Name Derives from the Cobalt Blue Tongue
Blue-tongued skinks (Tiliqua) belong to the Australasian genus Tiliqua, few big members of the skink family belong to this genus. In Australia, they call them blue-tongued lizards or just bluetongues.
The blue-tongued skink’s name derives from the cobalt blue tongue, an attribute common among other skinks. It has a big head, sturdy limbs, with flat broad body and a bulky tail. It belongs to the largest variety of skinks. The color of its body is a blend of gray, brown black and dark brown of marble design.
It lives for 15 to 20 years.
You normally see them in uptown gardens, farmlands and dry open places.
As a Pet
Blue tongue skinks are inquisitive and accommodating in nature, and astonish their keepers. Reptile enthusiasts of all types see a charm in them. This peculiar brainy blue-tongued skink is an ideal pet lizard.
House the little blue tongues in terrariums made of special plastic or glass tanks of size 10 – 20 gallon that has full screen tops. Seclude the litter from others. House the grown up blue tongue skinks in cages of size 36” x 18”x 10” (L x B x H) that have full screen covers. Blue tongue skinks belong to the land and as such, they need more floor space than climbing places. The bigger the cage, it is the better. It is better to keep these blue tongue skinks independently. If you keep a pair or females together, or a pair of a male and a female, keep a close watch on them.
Use fir bark, recycled paper, mulch of cypress (not kept wet) and synthetic grass (not preferred) as substrate. Irrespective of the substrate you use, confirm that the skinks do not eat them. You can prevent this risk by making use of a dish for feeding. Since the Blue tongue skinks mostly live on the ground, maintain the substrate clean always.
Lighting and Temperature
Keep the temperature on the cool side of the housing at 75-80°F at day and about 70°F at night. Provide a basking space of 90-100°F, Keeping a heater below the tank will help. Use an incandescent light for basking (or heat emitter), or both. Overhead lights add value, since they motivate the skinks to bask.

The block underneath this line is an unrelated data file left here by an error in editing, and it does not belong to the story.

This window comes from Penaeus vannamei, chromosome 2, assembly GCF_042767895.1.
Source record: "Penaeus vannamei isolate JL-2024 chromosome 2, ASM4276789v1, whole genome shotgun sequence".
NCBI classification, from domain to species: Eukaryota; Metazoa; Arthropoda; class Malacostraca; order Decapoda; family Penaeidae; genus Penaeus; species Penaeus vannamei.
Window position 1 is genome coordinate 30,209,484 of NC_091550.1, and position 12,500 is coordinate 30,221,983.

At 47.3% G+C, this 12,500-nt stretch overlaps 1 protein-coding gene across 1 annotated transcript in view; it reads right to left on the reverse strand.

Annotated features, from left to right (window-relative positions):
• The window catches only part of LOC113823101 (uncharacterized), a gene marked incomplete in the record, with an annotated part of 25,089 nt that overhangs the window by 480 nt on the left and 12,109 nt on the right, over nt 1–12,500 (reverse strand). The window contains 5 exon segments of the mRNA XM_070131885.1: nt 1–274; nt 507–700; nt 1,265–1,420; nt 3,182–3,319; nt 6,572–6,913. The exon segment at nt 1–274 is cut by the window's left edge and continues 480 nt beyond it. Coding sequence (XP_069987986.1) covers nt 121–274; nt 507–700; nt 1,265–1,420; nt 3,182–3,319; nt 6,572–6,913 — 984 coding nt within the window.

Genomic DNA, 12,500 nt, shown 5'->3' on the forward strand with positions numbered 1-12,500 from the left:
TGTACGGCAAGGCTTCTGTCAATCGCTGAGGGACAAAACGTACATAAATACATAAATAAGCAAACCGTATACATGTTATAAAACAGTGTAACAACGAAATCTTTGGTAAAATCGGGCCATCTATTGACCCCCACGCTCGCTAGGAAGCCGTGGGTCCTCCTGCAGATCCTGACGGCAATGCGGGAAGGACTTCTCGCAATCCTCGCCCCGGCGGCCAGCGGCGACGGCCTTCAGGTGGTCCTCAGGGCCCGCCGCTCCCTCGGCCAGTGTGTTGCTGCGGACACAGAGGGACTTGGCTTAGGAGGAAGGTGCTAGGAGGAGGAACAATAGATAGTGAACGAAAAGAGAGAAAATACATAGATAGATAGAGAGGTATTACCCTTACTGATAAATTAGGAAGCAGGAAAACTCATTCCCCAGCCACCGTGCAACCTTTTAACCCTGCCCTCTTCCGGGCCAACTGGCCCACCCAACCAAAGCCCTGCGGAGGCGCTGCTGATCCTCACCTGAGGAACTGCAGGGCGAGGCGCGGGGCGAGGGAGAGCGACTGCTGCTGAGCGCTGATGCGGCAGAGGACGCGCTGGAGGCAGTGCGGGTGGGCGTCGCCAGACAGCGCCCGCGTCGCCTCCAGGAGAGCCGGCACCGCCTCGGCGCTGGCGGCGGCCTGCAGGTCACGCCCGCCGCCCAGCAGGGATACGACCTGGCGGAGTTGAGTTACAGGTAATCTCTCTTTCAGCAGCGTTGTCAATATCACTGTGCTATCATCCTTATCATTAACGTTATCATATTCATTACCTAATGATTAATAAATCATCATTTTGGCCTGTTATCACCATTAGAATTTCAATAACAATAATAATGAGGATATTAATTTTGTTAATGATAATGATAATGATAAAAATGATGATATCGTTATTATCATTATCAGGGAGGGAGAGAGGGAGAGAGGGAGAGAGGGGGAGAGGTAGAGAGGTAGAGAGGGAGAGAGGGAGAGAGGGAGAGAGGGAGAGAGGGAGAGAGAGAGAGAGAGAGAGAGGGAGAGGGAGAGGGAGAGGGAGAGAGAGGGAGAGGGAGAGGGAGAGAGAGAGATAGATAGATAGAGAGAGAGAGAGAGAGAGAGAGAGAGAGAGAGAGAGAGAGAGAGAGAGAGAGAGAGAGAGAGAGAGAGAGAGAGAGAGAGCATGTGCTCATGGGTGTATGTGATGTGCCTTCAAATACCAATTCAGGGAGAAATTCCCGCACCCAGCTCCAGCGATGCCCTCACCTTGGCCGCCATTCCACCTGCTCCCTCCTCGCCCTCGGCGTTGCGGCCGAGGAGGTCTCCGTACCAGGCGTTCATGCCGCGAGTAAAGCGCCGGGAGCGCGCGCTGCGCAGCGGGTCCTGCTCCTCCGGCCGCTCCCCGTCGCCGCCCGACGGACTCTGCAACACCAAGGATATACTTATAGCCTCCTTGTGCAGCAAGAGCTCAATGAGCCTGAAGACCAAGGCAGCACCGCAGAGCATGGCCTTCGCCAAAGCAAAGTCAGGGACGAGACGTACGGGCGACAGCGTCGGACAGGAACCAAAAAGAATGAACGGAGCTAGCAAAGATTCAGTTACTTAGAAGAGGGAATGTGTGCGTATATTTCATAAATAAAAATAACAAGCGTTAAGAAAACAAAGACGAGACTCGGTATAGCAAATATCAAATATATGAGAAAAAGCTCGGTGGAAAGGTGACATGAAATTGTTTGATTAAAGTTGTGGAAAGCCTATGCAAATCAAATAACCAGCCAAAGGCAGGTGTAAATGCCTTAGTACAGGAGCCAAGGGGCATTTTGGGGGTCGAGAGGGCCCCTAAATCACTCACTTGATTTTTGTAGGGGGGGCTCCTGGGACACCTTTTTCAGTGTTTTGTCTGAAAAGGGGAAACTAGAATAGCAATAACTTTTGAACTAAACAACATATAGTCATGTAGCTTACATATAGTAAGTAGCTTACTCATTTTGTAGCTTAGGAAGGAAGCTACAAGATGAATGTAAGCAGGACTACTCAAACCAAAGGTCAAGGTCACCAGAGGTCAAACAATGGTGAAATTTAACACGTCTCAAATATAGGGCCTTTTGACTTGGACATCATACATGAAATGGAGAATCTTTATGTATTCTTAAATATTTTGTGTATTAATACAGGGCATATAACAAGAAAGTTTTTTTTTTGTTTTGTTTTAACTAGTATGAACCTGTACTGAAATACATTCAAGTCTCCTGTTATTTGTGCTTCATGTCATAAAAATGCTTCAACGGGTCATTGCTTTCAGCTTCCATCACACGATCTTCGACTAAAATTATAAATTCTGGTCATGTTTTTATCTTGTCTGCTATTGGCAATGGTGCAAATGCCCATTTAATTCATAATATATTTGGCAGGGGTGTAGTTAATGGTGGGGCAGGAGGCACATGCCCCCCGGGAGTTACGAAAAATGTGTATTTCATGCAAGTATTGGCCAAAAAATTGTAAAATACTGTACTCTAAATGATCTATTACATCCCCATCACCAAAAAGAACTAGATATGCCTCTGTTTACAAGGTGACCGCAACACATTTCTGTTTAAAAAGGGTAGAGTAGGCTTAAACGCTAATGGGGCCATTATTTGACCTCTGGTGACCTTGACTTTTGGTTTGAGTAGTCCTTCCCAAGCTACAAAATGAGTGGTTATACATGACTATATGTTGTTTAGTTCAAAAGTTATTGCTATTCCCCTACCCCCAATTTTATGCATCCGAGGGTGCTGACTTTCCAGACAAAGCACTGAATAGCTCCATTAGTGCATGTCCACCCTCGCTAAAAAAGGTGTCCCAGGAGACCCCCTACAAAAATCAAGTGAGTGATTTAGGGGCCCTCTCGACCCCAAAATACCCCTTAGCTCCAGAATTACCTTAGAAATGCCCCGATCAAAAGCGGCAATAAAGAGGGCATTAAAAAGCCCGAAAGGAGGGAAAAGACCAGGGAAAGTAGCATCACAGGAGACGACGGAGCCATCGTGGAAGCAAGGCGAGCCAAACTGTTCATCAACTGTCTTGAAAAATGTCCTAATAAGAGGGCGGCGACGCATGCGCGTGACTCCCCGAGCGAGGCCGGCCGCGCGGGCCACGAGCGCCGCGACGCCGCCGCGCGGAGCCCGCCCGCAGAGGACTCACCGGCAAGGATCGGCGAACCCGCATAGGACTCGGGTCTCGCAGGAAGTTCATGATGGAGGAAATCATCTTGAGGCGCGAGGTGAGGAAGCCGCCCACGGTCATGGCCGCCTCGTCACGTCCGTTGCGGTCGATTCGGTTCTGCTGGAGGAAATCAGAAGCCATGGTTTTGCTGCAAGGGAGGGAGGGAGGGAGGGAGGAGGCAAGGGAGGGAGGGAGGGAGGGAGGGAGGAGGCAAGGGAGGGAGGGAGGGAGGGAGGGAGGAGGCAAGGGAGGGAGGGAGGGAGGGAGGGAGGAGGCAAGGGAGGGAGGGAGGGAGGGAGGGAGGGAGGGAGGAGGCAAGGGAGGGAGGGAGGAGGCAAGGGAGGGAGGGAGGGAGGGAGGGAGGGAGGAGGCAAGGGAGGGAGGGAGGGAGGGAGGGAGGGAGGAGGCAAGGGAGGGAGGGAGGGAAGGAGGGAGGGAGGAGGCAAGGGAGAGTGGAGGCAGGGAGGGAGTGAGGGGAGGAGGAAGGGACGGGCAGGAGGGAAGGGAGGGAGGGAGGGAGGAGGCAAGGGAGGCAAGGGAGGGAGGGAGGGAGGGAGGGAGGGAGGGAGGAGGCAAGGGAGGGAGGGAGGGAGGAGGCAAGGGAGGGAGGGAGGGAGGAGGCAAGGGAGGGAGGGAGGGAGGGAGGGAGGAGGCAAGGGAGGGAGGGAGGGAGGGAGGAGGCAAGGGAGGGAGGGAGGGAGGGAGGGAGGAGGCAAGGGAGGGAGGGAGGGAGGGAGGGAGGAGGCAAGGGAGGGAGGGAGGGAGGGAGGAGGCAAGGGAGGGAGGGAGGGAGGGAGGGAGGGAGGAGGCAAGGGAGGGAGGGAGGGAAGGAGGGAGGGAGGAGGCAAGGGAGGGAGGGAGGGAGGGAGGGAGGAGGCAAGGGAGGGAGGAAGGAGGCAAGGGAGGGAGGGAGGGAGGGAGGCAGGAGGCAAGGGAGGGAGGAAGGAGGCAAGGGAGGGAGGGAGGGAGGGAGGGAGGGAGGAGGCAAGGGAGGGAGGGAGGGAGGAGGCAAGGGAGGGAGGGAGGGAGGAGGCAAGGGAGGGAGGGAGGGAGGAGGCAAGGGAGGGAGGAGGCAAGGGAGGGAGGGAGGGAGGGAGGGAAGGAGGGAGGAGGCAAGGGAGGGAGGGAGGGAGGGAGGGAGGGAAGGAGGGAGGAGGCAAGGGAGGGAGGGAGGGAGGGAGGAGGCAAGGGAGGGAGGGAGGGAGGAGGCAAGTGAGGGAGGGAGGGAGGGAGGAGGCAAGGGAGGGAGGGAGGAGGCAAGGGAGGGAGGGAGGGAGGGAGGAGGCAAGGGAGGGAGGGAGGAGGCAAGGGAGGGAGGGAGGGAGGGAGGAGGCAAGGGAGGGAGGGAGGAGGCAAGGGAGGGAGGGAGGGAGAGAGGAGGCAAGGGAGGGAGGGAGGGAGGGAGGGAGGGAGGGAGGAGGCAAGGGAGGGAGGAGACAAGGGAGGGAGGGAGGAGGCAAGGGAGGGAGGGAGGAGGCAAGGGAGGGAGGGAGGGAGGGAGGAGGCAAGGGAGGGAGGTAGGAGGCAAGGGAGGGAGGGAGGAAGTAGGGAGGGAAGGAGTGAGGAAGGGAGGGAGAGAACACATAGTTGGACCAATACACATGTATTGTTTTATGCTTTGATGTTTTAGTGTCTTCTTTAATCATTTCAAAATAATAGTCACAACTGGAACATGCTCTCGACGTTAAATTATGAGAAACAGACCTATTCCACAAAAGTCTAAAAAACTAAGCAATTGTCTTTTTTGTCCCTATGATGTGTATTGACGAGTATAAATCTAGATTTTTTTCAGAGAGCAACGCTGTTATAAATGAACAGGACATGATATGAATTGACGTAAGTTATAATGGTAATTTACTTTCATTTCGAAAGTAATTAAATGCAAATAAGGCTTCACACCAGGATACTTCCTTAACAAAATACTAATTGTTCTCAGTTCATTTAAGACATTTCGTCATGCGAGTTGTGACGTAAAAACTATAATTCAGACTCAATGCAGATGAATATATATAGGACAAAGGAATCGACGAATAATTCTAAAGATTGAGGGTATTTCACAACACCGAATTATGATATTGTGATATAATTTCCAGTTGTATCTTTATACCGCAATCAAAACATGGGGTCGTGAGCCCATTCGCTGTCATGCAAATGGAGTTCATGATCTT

Humidity and water
Keep a suitable water dish with pure water available all the time. Blue tongues from the north, hail from partially dry places; they need low humidity and sufficient ventilation. The ideal humidity range is from 25 -40 %. Use a hydrometer (humidity gauge) to watch the level of humidity.
They are omnivorous. They eat anything and everything available to them. You would do well to feed them with mealworms, a suitable sized crickets, roaches and wax worms. Frequently supply many types of dark leafy greens (collard greens, romaine lettuce, mustard greens) and fruits (banana, apple, apricots, and figs). Good quality calcium/vitamin supplement with vitamin D3 is essential.
They breed in the spring and females deliver from six to twenty hatchlings in the fall. According to researchers, six is normal. The mother drains her energy while giving birth. Therefore, they reproduce only once in two years.
Give your pet a few days to adjust to the changed surroundings and get accustomed to you before you handle them. Start handling them when you regularly feed them. In your first handling, do not exceed ten minutes, and during the process, hold the blue tongue skink near to the floor or on a bed, so that you do not drop it. For safety, carry the full body.
Having discovered a fondness for insects while pursuing her degree in Biology, Randi Jones was quite bugged to know that people usually dismissed these little creatures as “creepy-crawlies”.